Last Thursday, Community Transit announced a proposal for a low-income fare on CT buses.
The proposal would establish a low-income fare of $1.25 on local buses and $2.00 on inter-county commuter buses.
Public comments are being accepted through March 8. A public hearing will be held on March 7. The link above provides several media through which to ask questions and submit comments. The CT Board is scheduled to vote on the proposal April 4.
If approved, the fares would take effect on July 1.
CT would be the second agency for which a low-income fare “can save you 50% or more on transit fares” is actually true on all its services. The first is Kitsap Transit.
CT’s low-income fare would operate through the ORCA LIFT program. To qualify, one’s household income would have to be 200% or less of the federal poverty level. Details for administering card distribution remain to be worked out, but would primarily be through human service agencies.
As is the case with the other ORCA transit agencies’ low-income fare programs, the discounted fare would only be available through loaded fare product on an ORCA LIFT card. But the fares thusly paid would be good for two hours of transfer credit on all ORCA-accepting agencies, except Washington State Ferries, which does not accept inter-agency transfers or passes.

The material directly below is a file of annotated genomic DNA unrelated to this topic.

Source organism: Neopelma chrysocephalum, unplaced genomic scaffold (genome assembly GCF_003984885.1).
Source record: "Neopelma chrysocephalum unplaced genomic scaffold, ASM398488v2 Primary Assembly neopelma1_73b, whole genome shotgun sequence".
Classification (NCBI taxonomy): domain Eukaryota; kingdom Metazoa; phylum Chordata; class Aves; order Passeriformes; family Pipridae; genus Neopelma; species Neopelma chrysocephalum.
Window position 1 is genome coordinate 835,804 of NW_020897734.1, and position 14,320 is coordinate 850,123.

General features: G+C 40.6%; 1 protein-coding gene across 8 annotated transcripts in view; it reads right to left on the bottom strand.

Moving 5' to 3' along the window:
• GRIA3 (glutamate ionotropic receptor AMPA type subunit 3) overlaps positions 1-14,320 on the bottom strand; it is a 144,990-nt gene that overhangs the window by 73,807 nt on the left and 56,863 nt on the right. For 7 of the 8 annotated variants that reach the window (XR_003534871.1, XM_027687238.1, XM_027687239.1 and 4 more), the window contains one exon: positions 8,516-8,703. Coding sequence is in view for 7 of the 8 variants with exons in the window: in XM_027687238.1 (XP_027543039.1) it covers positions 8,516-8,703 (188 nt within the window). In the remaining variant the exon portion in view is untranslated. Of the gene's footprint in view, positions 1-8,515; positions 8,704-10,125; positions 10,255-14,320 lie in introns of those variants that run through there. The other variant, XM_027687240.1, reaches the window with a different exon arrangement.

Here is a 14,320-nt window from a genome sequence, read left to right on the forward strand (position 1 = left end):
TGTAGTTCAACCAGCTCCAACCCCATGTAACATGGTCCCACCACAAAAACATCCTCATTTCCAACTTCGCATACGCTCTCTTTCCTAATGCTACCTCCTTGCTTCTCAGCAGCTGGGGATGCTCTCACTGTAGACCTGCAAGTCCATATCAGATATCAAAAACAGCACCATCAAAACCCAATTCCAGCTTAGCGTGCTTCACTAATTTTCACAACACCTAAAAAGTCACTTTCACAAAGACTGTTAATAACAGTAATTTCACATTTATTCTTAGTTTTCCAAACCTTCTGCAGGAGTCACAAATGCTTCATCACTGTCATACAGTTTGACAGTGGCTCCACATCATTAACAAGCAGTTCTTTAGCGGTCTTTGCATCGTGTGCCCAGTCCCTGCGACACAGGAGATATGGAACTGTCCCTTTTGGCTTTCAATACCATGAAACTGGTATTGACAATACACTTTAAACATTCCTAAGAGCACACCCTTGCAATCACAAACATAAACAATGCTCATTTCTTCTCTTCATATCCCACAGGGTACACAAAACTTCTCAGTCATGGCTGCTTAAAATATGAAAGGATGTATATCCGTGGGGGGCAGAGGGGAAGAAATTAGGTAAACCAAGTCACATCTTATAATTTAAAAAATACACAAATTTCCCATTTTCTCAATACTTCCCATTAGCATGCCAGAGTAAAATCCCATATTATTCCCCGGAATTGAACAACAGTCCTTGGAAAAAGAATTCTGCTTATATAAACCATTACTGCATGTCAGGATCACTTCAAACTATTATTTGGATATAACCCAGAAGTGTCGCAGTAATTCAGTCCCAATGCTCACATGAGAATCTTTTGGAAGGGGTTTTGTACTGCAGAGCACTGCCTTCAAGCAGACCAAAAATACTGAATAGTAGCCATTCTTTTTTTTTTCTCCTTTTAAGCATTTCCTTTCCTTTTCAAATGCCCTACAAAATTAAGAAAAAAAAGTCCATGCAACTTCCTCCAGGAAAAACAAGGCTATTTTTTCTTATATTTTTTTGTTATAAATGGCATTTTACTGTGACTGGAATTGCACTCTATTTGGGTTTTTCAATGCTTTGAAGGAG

CT would be the first ORCA agency not to match its low-income fare to its youth fare. The youth CT fare is $1.75 on local buses and $3.00 on commuter buses. Instead, CT would match its low-income fare to its Regional Reduced Fare Permit (for riders 65+ or with qualifying disabilities) fare, which, by federal law, is required to be no more than half the regular peak fare, at least during off-peak hours. As a result, CT would be giving ORCA LIFT cards to youths 6-18 who qualify by way of their family’s household income. Kitsap Transit has simply consolidated all its reduced fares to be identical for each service.
The fare revenue hit for CT is estimated at up to $1 million annually, out of annual gross fare revenue of $23 million.
The July 1 rollout is designed to be simultaneous with Everett Transit’s next fare increase, for which a low-income fare is under consideration by the city council. The current ET fare proposal would set its low-income fare at $1.50
Starting July 1, assuming passage of both fares and the Seattle Center Monorail completing the process of joining the ORCA pod in time, the following low-income fares would be available on ORCA, from cheapest to most expensive:
- $1.00: Kitsap Transit buses, KT local passenger ferries, and eastbound KT Fast Ferries
- $1.25: Community Transit local buses
- $1.50: King County Metro buses, Link Light Rail, ST Express buses, the monorail, Everett Transit buses, and Seattle Streetcars
- $2.00: CT commuter buses
- $2.50-$4.25: Sounder commuter trains
- $3.75: West Seattle Water Taxi
- $4.50: Vashon Water Taxi
- $5.00: Westbound KT Fast Ferries
Within the ORCA pod, the remaining agencies without a low-income fare would be Pierce Transit, which charges a $2.00 regular fare, and Washington State Ferries, which charges much more, different fares by route, and does not accept inter-agency transfers or passes.
Per Deborah Daoust, Seattle Center Director of Communications, “Seattle Center Monorail is working through the ORCA process, and we hope to have ORCA available on the Monorail sometime this year!” Its low-income fare is a required part of its proposal for joining the pod.